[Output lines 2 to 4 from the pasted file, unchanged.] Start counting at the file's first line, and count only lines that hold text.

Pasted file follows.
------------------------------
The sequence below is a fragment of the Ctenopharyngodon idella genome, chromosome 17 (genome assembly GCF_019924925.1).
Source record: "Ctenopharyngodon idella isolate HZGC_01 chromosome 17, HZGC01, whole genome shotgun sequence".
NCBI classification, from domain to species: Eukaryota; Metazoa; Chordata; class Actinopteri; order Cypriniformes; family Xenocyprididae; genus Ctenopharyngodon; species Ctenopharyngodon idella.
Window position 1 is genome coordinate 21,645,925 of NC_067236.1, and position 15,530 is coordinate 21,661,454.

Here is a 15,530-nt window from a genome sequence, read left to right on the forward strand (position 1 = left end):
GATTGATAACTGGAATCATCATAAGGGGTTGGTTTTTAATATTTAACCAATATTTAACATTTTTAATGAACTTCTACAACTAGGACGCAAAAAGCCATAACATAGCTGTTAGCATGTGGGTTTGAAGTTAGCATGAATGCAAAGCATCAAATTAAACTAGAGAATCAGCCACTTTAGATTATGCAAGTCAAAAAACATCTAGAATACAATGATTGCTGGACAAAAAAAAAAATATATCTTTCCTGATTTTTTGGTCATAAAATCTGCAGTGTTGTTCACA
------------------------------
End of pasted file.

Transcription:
Source record: "Ctenopharyngodon idella isolate HZGC_01 chromosome 17, HZGC01, whole genome shotgun sequence".
NCBI classification, from domain to species: Eukaryota; Metazoa; Chordata; class Actinopteri; order Cypriniformes; family Xenocyprididae; genus Ctenopharyngodon; species Ctenopharyngodon idella.
Window position 1 is genome coordinate 21,645,925 of NC_067236.1, and position 15,530 is coordinate 21,661,454.